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Department
Sociology
Course
SOCIOL 2U06
Professor
Dr.c
Semester
Fall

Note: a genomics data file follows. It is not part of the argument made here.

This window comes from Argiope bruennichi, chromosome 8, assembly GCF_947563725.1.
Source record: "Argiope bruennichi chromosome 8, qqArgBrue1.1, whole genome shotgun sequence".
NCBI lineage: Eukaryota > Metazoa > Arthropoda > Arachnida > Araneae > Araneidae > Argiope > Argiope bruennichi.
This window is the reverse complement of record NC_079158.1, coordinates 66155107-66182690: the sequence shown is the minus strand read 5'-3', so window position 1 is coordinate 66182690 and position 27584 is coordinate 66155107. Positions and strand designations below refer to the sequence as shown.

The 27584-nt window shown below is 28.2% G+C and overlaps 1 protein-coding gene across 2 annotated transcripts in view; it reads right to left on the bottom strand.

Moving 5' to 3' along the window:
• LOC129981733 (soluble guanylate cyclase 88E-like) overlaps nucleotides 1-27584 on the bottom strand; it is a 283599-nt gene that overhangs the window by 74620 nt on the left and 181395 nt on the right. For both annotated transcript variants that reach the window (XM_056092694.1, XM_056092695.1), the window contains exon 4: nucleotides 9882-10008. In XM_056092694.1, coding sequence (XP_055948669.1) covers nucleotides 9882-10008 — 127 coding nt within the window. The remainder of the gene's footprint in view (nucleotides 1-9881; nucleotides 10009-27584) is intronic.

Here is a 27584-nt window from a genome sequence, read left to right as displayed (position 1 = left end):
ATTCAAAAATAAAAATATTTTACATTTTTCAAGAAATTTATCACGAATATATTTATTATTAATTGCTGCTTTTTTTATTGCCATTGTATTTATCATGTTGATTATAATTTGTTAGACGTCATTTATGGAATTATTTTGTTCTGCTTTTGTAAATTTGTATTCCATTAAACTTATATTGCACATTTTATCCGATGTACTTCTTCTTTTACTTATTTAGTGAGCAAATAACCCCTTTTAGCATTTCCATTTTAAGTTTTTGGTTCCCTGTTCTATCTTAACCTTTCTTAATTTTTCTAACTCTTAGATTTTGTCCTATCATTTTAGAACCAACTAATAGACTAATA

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Lecture 1 - September 12, 2011 Sociology shapes decisions we make about our lives and how we shape our families  Divorce is increasing  Smaller families, fewer kids  Pressers of credentials  Delayed family starting  Opting to live alone increasing  Same sex marriages, cohabiting relationships  This diversity - creates a lot of uncertainty and challenges especially for those of us raised in traditional family structures Why are definitions of family important?  Important because they inform personal decisions we make about the relationships and families we build  Government policy making revolving around the definition of family o Compassionate care program (2004) o Financial benefits to care for a ill family member  Filial responsibility laws - grown children supporting elderly parents who are dire financial need even if they are estranged from their senior parents  If you’re on social assistance - there is very strict eligibility criteria  Assume male support in new relationships  “Man in the house rules” - problematic because they ignore the fact that a person getting involved might provide other support than financial  Welfare eligibility rules - have has the impact to deterring relationships o African Americans in the U.S and black families o Weakened black families and communities by replacing 3 generation households with separate two generational households  Economic sharing - was less likely among new relationships Marriage:  Inter-faith and interracial marriages were prohibited  Women’s welfare post relationship breakup - o Without legal protection many women and their children are vulnerable  Polygamy: marriage of one many to more than one wife  Families are socially constructed  Families have always been changing  More definitions are focusing on goal and work that families do Chapter 1 - Fox and Luxton  Examine definitions of family and implications  Definitions of family that statistics Canada has used for a ‘census’ family  Any unconventional family gets excluded  Fox and Luxton developed their own working definition of family - based on a feminist critique of earlier definitions particularly those by structural functionalist Look at definitions of family that look at biology   It makes it difficult for people who don’t fit the norm - making it problematic and making people want to conform Lecture 2 - September 15, 2011 Chapter 1 - Fox and Luxton  Families being the product of: o Ideological and cultural forces - ideas about families, marriage, motherhood, romantic love o Material and economic forces - economic production shapes and determines family life  Contemporary society - the ways that gender based inequalities in the labour market have implications for marriage and for family life. By reinforcing women’s dependence on men o Economic mode of production shapes family life Family life is shaped very differently in foraging societies o  Develop a definition of family: focusing on goals and activities rather than on specific roles  Social reproduction - how we get our basic needs met also the caring work (socializing children, caring for sick, elderly)  Neo-liberalism: individual responsibility and family members taking care of family members o Very little or no government interference in the market - don’t over regulate the market at all. o Privatizing basic services o Individuals are responsible for their own welfare and they should take care of themselves and not look at the government to take care of them Chapter 2 - Edholm The Unnatural Family  Heterosexual nuclear family viewed to be natural - which is problematic  Because it runs completely counter to tremendous anthropological evidence of diversity in families  Anthropological evidence: used to dispel idea of the naturalness of the monogamous heterosexual nuclear family living in a privatized household --  Conception - we assume it is recognized that the biological mother and father and their role in conception o Which is not accurate - there is a lot of diversity o Laker of Berma - don’t recognize women’s role in conception they view women as containers to hold babies and don’t see the blood connection with babies Incest - we assume all societies must have taboos against incest  o Different societies define who is kin and the kinds of rules societies develop around who someone can have sex with o Variation in how different societies develop their ideas of incest and this is based on social relations of family not biological relations  Parents and children o We assume there is a ‘special’ relationship between biological parents and children  Marriage o Not all societies practice marriage in the same way o Ghost marriage - Nuwair People  If you have a man who is unmarried and dies without having kids of his own - a close family member will marry the wife in his name and the children are viewed to be the child of the deceased person  If you have an older women who has never had children, getting married to a younger women who is impregnated by a man but its the older women who is recognized as the children’s ‘father’  Household and residence o Privatized households o A lot of variation in households - tied to monogamy 90% of the world’s population practice plural polygamous marriages o o Nigeria - the Tiv who practice polygamy - groups living rather collectively Lecture 3 - Family Trends - Chapter 12 Fox/Chapter 1 Baker The Sociological Imagination C.Wright Mills (1959)  Sociological imagination: individual experiences connected to a social context Social changes regarding divorce:  o Legally easier to get a divorce - changes to divorce legislation o Less social stigma o Women’s rights - giving them rights and jobs - giving them economic stability to leave o Increasing secularism Equal division of matrimonial property rights o o People living longer o Shifting ideas about gender - women/men’s roles in society - division of housework whether it is shared or not o Greater diversity of families - the option of pursuing  Contemporary Trends  Changes in marriage, fertility, divorce, lone-parent families, and increasing diversity, including: o Same sex o Cohabiting couples with (out) children Transnational families (astronaut families, parachute kids) o o Multi-family/intergenerational o Adult children living with parents (“boomerang”) o Interracial/ethnic/faith unions o Blended families  Many Canadian children will live in more than one type of family before they grow up and leave home because of the many different types of families  2006 Census: o Common-law families are growing 5x faster than married couple families Same-sex relationships are increasing 5x faster than heterosexual o unions o More Canadians not being married o Higher proportion of couples living without children o Argue that family is in crisis and in decline o Sociologists - argue that the family is not in crisis and the 1950s family of “leave it to beaver” never really existed  Economic changes in post war period: o 70s/80s/90s - depression changed families  Increased labour force of women in child bearing  Women have always been economic providers for families - Marriage Trends  Married couple families most common family structure in Canada but are declining  Most people marry or re-marry following a divorce  People postponing marriage  General decline in popularity of marriage  People foregoing marriage all together  Opting to cohabit rather than formally get married  Increase in commuter marriages Legalization of same-sex marriage in Canada   Higher age at first marriage  1961-1970 - age at marriage jumping to 26/27 Divorce Trends Increased through 1960s-1980s   Changes in divorce legislation  Changes in economy - women entering paid employment  40% of Canadian couples expected to divorce  Divorce has led to increase in single/lone parent families  Most lone-parent families are headed by women  Has led to an increase in blended families  2nd marriages have higher rates of divorce than 1st marriages  Impact of divorce on children: Children’s well being is most adversely impacted when there is a high o degree of conflict - whether the marriage is intact or divorced o Divorce provides a solution to a high conflict marriage o The disruption of daily routines that happens when parents get a divorce o Divorce will necessitate a residential move, leading to new school, friends Cohabitation Trends  Increasing  Sometimes a trial to see if it works out in order to get married  Others are choosing cohabitation over marriage - including a lot of couples who are previously divorced  Rates are higher in Quebec - decline of the Catholic church  Quebec enjoys great family policy implemented by the Quebec government - daycare/maternal leave - Fertility  Period that women have spent having babies have shrunk  Gone from 12 reproductive years to 2  Still births and miscarriages in the past -  Long-term fertility decline has been associated with: o Changes in industrialization o Pre-industrial era - children had a lot more ‘asset’ purposes now children are seen as a cost o Contraception - the availability of birth control and legalization of abortion o Starting child bearing years a lot later and shortening their span o Career commitments o Uncoupling Single Person Household  Canadians are choosing to live alone  Increasing  One-person households and households contained couples without children are growing the fastest Delayed Home-leaving  Increasing  In an attempt to reach education and career goals  Cluttered nest, delayed launchers, boomerang adults  2006 Census - more young adults in their 20s live in the parental home  Some adults are “sandwich generation” - people who are squeezed between providing care to their children and their aging parents  Empty nest period - period in which a couple’s kids have moved out the home Transnational Families  Related to globalization  Key features of globalization - greater economic interconnectedness mass migration, new communications technology  Increase in transnational families, and inter-racial families Astronaut Families  Head of the family lives and works in one country and the rest of the family lives in another country Parachute Kids  Kids who reside in the host country but the parents have returned to work in their country of origin  Common among newcomer groups Multi-family and intergenerational households  Increase in multi family households  More than one nuclear family living together  Multiple generations living together Unconventional Families  Unique families that don’t fit the traditional view  Friends, siblings living together  Some of the members may have been in a traditional family but the relationship dissolves  Economic pressures might channel people to form these families Social Movements  Civil Rights Movement o Extended political, social rights o Making interracial marriages more acceptable  Women’s Movement o Supporting equal rights for women o Women’s higher education and paid employment Supported the sexual revolution o o  Gay and Lesbian Advocacy o Political rights to same sex relationships o Children raised by same sex parents are not adversely impacted Ideological Change  Increasing secularism  Declining social stigma of non-traditional choices  Increasing individualism More likely than previous generations to prioritize the pursuit of personal  happiness  Happiness > family and marriage  We have much higher expectations of partners or potential partners Theoretical Perspectives Main Sociological Paradigms  Structural Functionalism (order theory; macro)  Conflict Theory (change theory; macro)  Symbolic Interactionism (change theory; micro)  Feminist Theories (change theory; macro and micro)  Biological/Essentialist perspectives o Basic biological differences between men and women o How we might see society/social institutions based on biological differences o Idea that the nuclear family o Look at animal kingdom - how animals mate and pair and form unions and make inferences about humans based on animal kingdom (problematic) o Problematic - to only focus on biological differences o Argue: caregiving is instinctual for females o Sociologists argue: that is problematic caregiving is learned  Structural Functionalism o Connection to biological/essentialist perspectives o Looking at social order and stability and arguing each part of society has a certain role to establish the equilibrium o Analogy of human body: human body is made up of many different parts and if one stops working it impacts other parts of the body o Consensus, functionality o Criticisms:  Overlook conflict in society and inequality built into society  Assuming shared interests - is not always the case  Change is viewed to be problematic o View on Families:  Big view on nuclear family o Emile Durkheim - Structural Functionalist Argued nuclear family is most ideal for society   Having men and women perform different roles is functional for families o Talcott Parsons - SF  Nuclear family is most ideal  Strict sexual division of labour needed 5 main functions of families: reproduction, socialization,  economic cooperation, emotional support, regulating sexual activity  Women - expressive role - nurturing children and doing the emotional work  Men - instrumental role - providing financially for families Criticisms:   Not looking at historical and cross cultural variation in families  Viewing the nuclear family is universal and ideal  And conceptualizing and viewing diverse families as a problem o Bronislaw Malinowski  Nuclear family is universal  Men and women were different and the sexual division of labour is ideal for society o Nuclear family is most ideal because the sexual division of labour is functional for families and society o Arguing that the nuclear family is functional for children and society o Criticisms:  Promotes nuclear family which is problematic for many  Viewing diverse families in a negative light  Looks at the benefits and interests of the entire family unit not individual people  Justifying gender based inequalities Conflict Theory  Economic conditions in society shape our beliefs and ideologies  Conflict theorists are advocating for social change  Mainly looks at the economic mode of production  Material conditions of life determine how we view the world Economic conditions shape and determine ideology   Basic way we look at society is class conflict - those who own the means of production over those who don’t Karl Marx; economic conditions o Advocating for the working class to overthrow the capitalist and to replace with socialism o Working class = exploited Criticism: o Looking at class based inequalities - but ignores other forms of inequality and oppression o Intersecting inequalities - more than one type of inequality o Emphasizing social structure so much that is ignore the role that human agency can play View on Families: o Look at how industrialization has changed families and family life o Production moving outside of the family/household o Families depending on wages Separation from public/private sphere o Criticism:  Focuses on wage work and does not look at unpaid labour done by women  Women’s unpaid labour contributes to economy and society  Women regenerate men Silent on gender based inequalities  Fredrick Engels Connection between paternity, private property, nuclear family, and monogamy Argued that it wasn’t until private property emerged that we saw nuclear family - controlling women’s sexuality Marxist Feminist Theory Meg Luxton - argues that unpaid labour is essential for capitalism If we eliminate capitalism it will empower women Symbolic Interactionism  Interactions create society  Focuses on interactions between individuals  Criticism: o Focuses so much on the micro level that it ignores that we are constrained by the social structure  View on Families Families are not an external thing we actively create our relationships o and families o Through interactions, verbal, non-verbal communications, rituals, media o Looking at how we use symbols to make sense of the world around us o Interested in: rituals we enact in relationships and families Criticism:  Ignores the larger social structure affecting individuals  For example: social policy constraining the everyday lives of families and people in their everyday interactions Feminist Theory  Gender-based inequalities  Patriarchy - male domination over women  Gender differences  Public realm: labour market, education, political institutions  Private: families  Criticism: o Concept of patriarchy - not all women are victims o Historically - feminist scholarship has been focused on white privileged women and not focusing on more marginalized groups of women o Focusing on women’s inequality o Women’s social reality Views on Families: o o Considering women’s role in families o Looking at families of site of violence, inequality o Social policies Feminisms Liberal  Politically popular and powerful type of feminism  Equality of opportunity for women  Looking at public sphere in education, and labour market  Policy recommendations - things like equal pay for equal value, affirmative action  Solutions to gendered inequality - making repairs to existing institutions  Criticized for not looking at private sphere -  Criticized: for not wanting to dismantle social institutions  The masters tools will never dismantle the masters house - if we want change it will never happen if we work in existing institutions - we cant make significant changes if we’re just making internal changes using the masters tools  Criticism: policy changes only benefit women who are already advantaged but what about all other groups of women  Not understanding and recognizing what people refer to intersecting inequalities Radical  Arguing that women’s oppression is caused by patriarchy  Suggested that patriarchy invades all of our institutions and the private sphere of intimate relationships of men and women and the family  Focuses on concrete things like: violence, abuse, women’s sexuality and reproduction, and reproductive rights  Policy implications: to help problem of violence against women: education, awareness, shelters  Policies to support women’s reproductive choice  Criticized: relying on patriarchy and suggesting heterosexuality is exploitive for women  Focusing too much on private sphere and not enough on public sphere Inclusive  Builds from the criticisms of arguing that we need to include the experiences of all women Postmodernism  Concept that reflects a broad range of projects, academic disciplines, and theories  Emerged partially because of globalization - causing massive economic changes, emergence of multinational corporations, dramatic political transformations  Critique of grand theories o Historically grand theories tended to focus on one factor to try to explain society - o Suggest that there is no singular theory No singular theory   Knowledge is fluid, contested  Families: o We have images of families o We have understandings of families o We all have discourses of families Judith Stacey o Americans today have crafted a multiplicity of family and household arrangements that habit uneasily and reconstitute frequently in response to changing personal and occupational circumstances o The contemporary American/Canadian family is postmodern it is contested, and fluid Criticism: o Many people have argued that without very clear explanatory factors that is it almost impossible to craft social policy to help people o Grand theories - are needed because they are useful Historical and Cross-Cultural Perspectives Eleanor Leacock aka “Happy” o Feminist anthropologist o Researched American school system o Race, class, gender o Challenged the “culture of poverty theory” o Experienced sex discrimination which taught her discrimination not ability limited women’s choices o Challenged capitalist ideas o Researched residence patterns after marriage o Found matrilocality existed o Focused on Marxist feminism o Link between development of patriarchy and social system o Renewed Engels theory o Gender inequality linked to hierarchy Ch. 4 Fox o Study of Innu in Labrador o Historically gives us a perspective on our society and family structures Foraging Society o Economic mode of production shapes family life, living arrangements, and gender relations o Close relationship b/w production mode and family life o Marital and power dynamics o Relative power of men and women in society o How we meet our basic needs vs. how we organize our family (gender?) o Non privatized living arrangements – benefits to women o Gender equality, childcare shared, check against male violence o Existed throughout history o 10-15 people living in one camp, membership fluid (personality based not just kin) o Low levels of spousal abuse o Simple division of labour o Women provide bulk of food Montagnais-Naskapi (Foraging) o Lack of hierarchy and authority relations o Gender equality o Women have say in decisions too o Nuclear family per se but shared in living arrangements o Fluid gender roles o Couples less dependent on partner to fulfill needs o Multiple marriages present o After marriage, kin relationships still important o Fertility spaced out o Parenting: dads can comfort baby as much as mom o Non-private living Montagnais-Naskapi (fur trade) o Went from hunting and gathering to trapping o Important change to economic system o Nomadic to sedentary lifestyle o As Hunter Gatherers – seen as generous, cooperative, equal, no hierarchy o Sexual openness (divorce, polygamy) o Fluid gender roles – labour is equitably divided o Family more privatized o Missionaries began converting Innu to Christian views Pre-Industrial Families Myths about Pre-Industrial Society o Myth of extended and large families not supported o Most pre-industrial families lived in a nuclear family pattern that lived with other people - servants, relatives o If they were found, they were found in rural rather than urban settings Two-generational families more common in Western Europe and o central Europe - because there is a later age of marriage o Eastern Europe/southeastern Europe - there is a younger age of marriage 3 generational families were more likely to happen o Myth: families were very big o Most pre-industrial families were not that big 4-5 people - parents had to consider the economic needs to households o High death rates and the land provided was only enough for a certain number of people o Debates about how children were viewed o Myth: children were not loved/cared for and viewed merely as laborers o Myths about family obligation and strong family ties also not supported Pre-Industrial Families o Families were both units of production and consumption o Tilly and Scott: family economies and family wage economies o Forcing people off their land into wage work in England o Family economies - people are working and producing in their homes o Family wage economies - families are not producing in their homes they are going out to get money  More likely to be found in regions more marked by manufacturing and industrialization o Emphasis placed on households or lineage rather than family o Within a pre-industrial household distinctions between servants and blood relatives were not made o Households are a productive unit - o You bring in servants and non-related kin when you needed them and sent out kids when you couldn’t afford them o Making an economic calculation o Household composition determined by labour requirements o Impermanence and discontinuity o Empty nest homes did not exist o Only emerged with industrialization o Because the eldest son would continue to live in the home until the father/mothers passing when he would inherit that property Cohen: patriarchal property, inheritance, and custody laws o Laws were very patriarchal and they favored men o “Patriarchal productive relations” - the labour of women/wives/daughters was ultimately owned by men o Product of their labour was not owned by them including their children Increasing gender division of labour Women’s labor valued - still essential for the household o o Male legal authority o Social inequality o Layers of dependency o Interdependent households o Marriage is an economic arrangement Single people without land could not marry o Economic constraints related to later age at marriage and not marrying o Endogamous marriages o Same occupation/same status o Obstacles to divorce o Care of the elderly o Elderly females were more likely to live alone in the city o But in the country widows are more likely to live in the farmhouse with their son’s wife/children Lecture 10 - Canadian Families in the Past: The decline of the Patriarchal Family Growth of the Nuclear Family o Industrialization o Urbanization Modernization o o Colonization o Immigration European Colonization o French and English Immigrants o French Immigrants: o Brought French language o Roman-Catholic Religion o French Civil Code o English Immigrants o Brought English language o Protestant o English Common Law o Significant feuds among the two o Formed alliances between indigenous groups o Family system - monogamous relationships, patriarchal structure, and nuclear family o Marriage was viewed as economic survival - way to make a living and support your family Indigenous Tribes Huron/Wyandotte o Lived in extended families o Organized by clan membership o Descendent was a matrilineal descendent o Families lived in longhouses o Senior women, their unmarried sons, their daughters and husbands and children o Gendered work o Men’s responsibility - hunting, trading, and going to war o Women’s responsibility - agriculture, crop, food production, and child care o Men/women had the right to terminate relationship o Divorce was seldom - because of the split of work between the family members Iroquois o Extended families o Matrilineal descent o Women had a strong position in politics, economic, and domestic life o They controlled majority of the social events o Longhouses/communal housing Ojibway More migratory o o Hunters/gatherers o Lived in tents or wigwams o They were a lot more similar to the idea of nuclear family o Viewed marriage as essential for economic survival o Young married couples began to establish their own households o Women were primarily in charge of cooking, sewing, childcare etc. o Men were hunters, shaman, and warriors o Women were shown how to hunt build weapons but not vice versa Consequences of Colonization o Formation of indigenous reserves o Change in gender roles o More for men o Men who were raised to be hunters were now pushed on to a small amount of land o Cultural confliction o Residential Schools Immigration o Rise in immigration o Job offers, free land Gendered Labour o Rural to urbanization o Men o Factory labour, waged work o Received a family wage o Viewed as more intelligent and better workers Women o o Domestic labour, underpaid or unpaid o Expected to leave jobs after marriage to have kids o Had to focus on domestic duties after marriage Changes in Family Law o Marriage o Viewed as an economic relationship for economic dependence o Women were seen as having the same rights as their children o Divorce o Political and Civil Rights o Courtship, Love & Marriage o Constrained by social, institutional and familial influence o Ask father permission to marry o Men were more permitted to date openly compared to women o “Good” marriages - endogamy Married from the same background o o Men often needed wives to help out domestic duties o Parenting and Childhood o Childless couples were frowned upon o Childbirth o Contraception o Was very unreliable o There was no freedom to use contraception o Childhood o Find work at a young age and support family o Middle class families didn’t have children work o Maternal health o Significantly high infant mortality rates o Mothers criticized about now having maternal knowledge o As medical research and knowledge becomes widespread the mortality rates lowered Lecture 11 - Families and Industrialization Chapter 7 - Hareven o Kin networks among the French Canadians who migrate to the US (New Hampshire) Manchester. Which was the world’s largest Textile Mill. Looked at the relationship between capitalist enterprise and families o o Families and Industrialization o Changes during the 19th Century as Industrialization developed o As Industrialization develops, the family economy that was prevalent in the pre-industrialization era (Agriculture) these begin to be replaced by family wage economies o Family Wage Economies -> all the members in the family working for wages if it was needed to survive economically o Family is no longer a unit of production -> but changed to a unit of shared consumption o Families in the late 18th/ Early19th Century -> o England ->  As people began to lose their land -> they lost their means of production having to move to urban structures in order to make wages  As people lose the ability to support themselves, they lose control over work and working conditions  The working class -> the world of work becomes o Industrialization shaped family life -> but capitalism was also reliant on families Hareven Chapter 7 o Capitalists were reliant on kin networks to recruit and train workers o Hareven used a variety of documents like old company documents to analyze the employees of the company o The company was reliant on family relationships so what we typically saw was a pattern of chain migration -> typically one member of a family moving to New Hampshire and working in the textile mill and once established, sending for another family member to come. o Family relationships are crucial because families would provide workers with a place to live and family could vouch for their kin o Employees liked this because family members would train their family members for the job. Family members were placed in the same department, helping new employees o Employers wouldn’t waste money finding, training, or providing shelter for new employees o Focuses on showing us Capitalists were dependent on families o Meg Luxton -> women’s unpaid labour o Big change that happened as a result of Industrialization was the separation of spheres: Public life of work and private life of home o o This change was particularly more for affluent classes -> we see as a result of women being confined to the domestic role women are becoming economically dependent on their husbands. o Middle and upper classes promote ideas of appropriate roles for women and men. Working class and lower tier found it difficult to adhere to appropriate o roles Bradbury - Research o Study of working class life in 19th Century Montreal based on archival records o As production shifts outside the home -> children are living with their families for a longer period of time o Children and adolescents and young adults are continuing to live with their parents while earning wages and they are giving their wages to their parents o Family wage economies were flexible o By that she means: depending on the needs of the household and the ages of the children families could rely on the wages of their children and adolescents for family survival o Because capitalists controlled wages, the only thing the could control was the # of wage earners o The # of kids you had working, that had a huge impact on your family’s economic well being o Families with younger children have a low economic class but as their children become old enough to work it rises o How families made decisions on who was sent out to work and who wasn’t? o A number of factors resulted in different life and work experiences: o The sexual division of labour was very important -> domestic work was time intensive like cooking, cleaning. Families needed mothers and daughters to be home and do the labour o Findings challenge Tilly/Scott’s findings -> single women were the best women to work for wages -> but Bradbury argues that many single women could not work for wages because they were needed a home to do domestic labour o Working class families -> had the absolute need for their children to work o Men engaged in skilled labour made more sufficient incomes compared to unskilled labour workers o Gender gap in earnings -> males earning higher wages than females o Because women and girls don’t earn the same level of wages -> leading to more males being sent out for wage work rather than daughters o Determined by the structure of the local economy -> the kinds of jobs available to men and women and the average wages that men vs. women earned. In some local economies -> capitalists are strategically favoring o women and children because they can pay them lower wages -> in those areas, families relied on women’s and children’s labour. o Families are concerned about dangers of the workplace -> preferred to keep daughters at home o Peace work -> women working for wages through their own homes Women were less likely to work in the public realm of factories -> and o when they did they did so less continuously o Children living with parents longer With Industrialization -> o New ideologies came into play o Among the business class -> sons are continuing to work in the family business but wives and daughters are replaced by wage workers o The work of wives and daughters revolves around the home o The idea was to build the home quite a distance away from work o “Home” is seen as a peaceful retreat away from the life of factory work (seen as evil places) o Capitalists wanted to change this evil view of themselves so they could have more political powers:  We see capitalists who start to recognize they need to engage in PR  Doctors recognizing that they need to work hard to exert political pressures -> so they could claim market share  They want to distinguish themselves from the working class and the artitocracy -> trying to make themselves look better  In their campaign were the ideas of families. The roles of families within families  They developed an ideology of domesticity. Cott - Domesticity o Idea of domesticity took its meaning from a juxtaposition of the private sphere and the public sphere o This juxtaposition’s roots were in religious imagery o The concept of the home -> “haven in a heartless work” o Captures the idea that the domestic sphere is a respite from the public sphere where people are selfish o Home is a sanctuary Lecture 12 - continued Cott - Domesticity o Home is where men can be self-interested o Women are being completely selfless and nurturing o Capitalists -> wanted to be seen as family men Tried promoting an image of themselves as being ethical o Changes that took place during Industrialization: o Emergence of concept of ‘family’ -> nuclear family o The nuclear family is a very special set of relationships which contrasts how families were viewed in the pre-industrial period -> where there weren’t really any distinctions in the nuclear family o Affluent families who could afford it -> hired servants who weren’t viewed as a part of the family anymore o Separate spheres of men and women -> create distinction of difference between men and women. Womanhood defined by o Piety (religiosity) o Purity (sexual) o Submission (to husbands) o Domesticity o Self-sacrificing/selfless o Moral guardians o Nurturing “In every thing I must consult the interest, the happiness and the welfare of my husband, may it be my constant study to make him contented and happy, and then will my own happiness be sure” o Very first time in history that mothers are viewed as being solely responsible for their kids being good kids o Cult of domesticity -> idea that women get there identify from their work, as a mother/wife -> that is where you sense of self is derived from. Measuring your happiness from the happiness of your husband o Motherhood becomes woman’s main vocation of life o Some historians argue that -> motherhood role was a solution for teaching/guiding children things that would be needed. Margolis -> o Shift from parental to maternal responsibility o Cult of motherhood was a result of factors such as: o Erosion of women’s economic role -> since work is removed from the household women need a new purpose o Separation of spheres o Decline fertility -> emphasis on motherhood increased as fertility declined. Fewer kids because now kids are no longer economic assets (opportunity costs) o Fewer kids = more quality well educated children o Historian argued -> countries like the US needed children that were highly educated “Gooey sentimentality” o  Many people would argue that it is just as prevalent today  Motherhood is a huge money making business -> women spend a lot of money on books on pregnancy, parenting  A Baby’s Story o Ideas about kids were also changing -> idea of childhood innocence having to protect children from the world o Pre-industrial -> children were viewed as creatures that were wild and evil that needed to be controlled o Parents had more responsibility towards children o Because women lost their socially recognized role, they needed a new one. -> Special caretakers so they could then claim a role in the public life -> moral guardians in society o Women were responsible for their economic budgets o Families had to manage household budgets very closely Lecture 13 - 1950s Family Chapter 10 Fox - Mary Louise Adams “Sexuality and the Post-war Domestic “Revival” Her book looks at how heterosexuality was constructed as “normal” and the only o permissible sexual orientation in the period after the Second World War. o Book looks at the discourses of the time -> which reinforce heterosexuality as normal and the dominant sexual expression and identity o Foucault’s work -> o Talks about discourses: (bodies of knowledge/expertise that frame our understanding of the social world) o Ex. Sociological Discourse, Medical Discourse o Discourse is important because it shapes social policies, and the work of professionals such as those who work in the criminal justice system o Discourses around sexuality shape our understanding of our own understanding -> in a way can exert tremendous power over us. o Discourses around sexuality only reinforce heterosexuality -> Foucault argues that people are denied other ways of understanding themselves. People have to conform and self-regulate, since they have no other choice. o Foucault came up with the concept of surveillance -> over time people engage in self surveillance in order to fit in and conform The 1950s Family o Weird decade in which people totally embraced family life Why did people embrace family life? o o People had suffered tremendously during the 2nd World War -> not only dying but also scarred o Many homecomings were rather tragic and sad because people were so traumatized from the war and family life help to deal with the emotions Women were forced to go back into the home o o Trends in 1950s o Some trends that were long-term family trends reversed, going in a different direction:  Fertility -> up until that point there was declining fertility. But the fertility increases dramatically  More kids than their moms and the generations before them, had them right after getting married  Young mothers with 3-5 children  Age at marriage drops  People divorced less  But there was concern that divorce was increasing but no where near the increases we see in the 60s/70s/80s  Gap between education attainment between men and women are widening -> women not getting enough education as men in this time period Proportion of people “never married” dropped   Incomes were growing rapidly  Home ownership increase -> and growth of suburbs  Segregated gender roles through economic prosperity, media, religion, government, and through all kinds of experts.  Pressure to conform to the heterosexual family was enforced through movies  Consumerism/materialism -> families made large purchases and market needed them  Immigrant settlement agencies -> assimilate they are the ones pressuring and saying this is the standard and this is the ideal they should be moving towards pressure to conform was explicitly linked to what it meant to be Canadian and citizenship  Quotes 140 -  During this time we see heterosexuality is seen as the only natural and normal sexuality - people who diverged from this faced some severe condemnation and prosecution  1969 -> homosexuality is legalized  IN THE US ->  Education paid for if they were in the military  Generous government policies regardin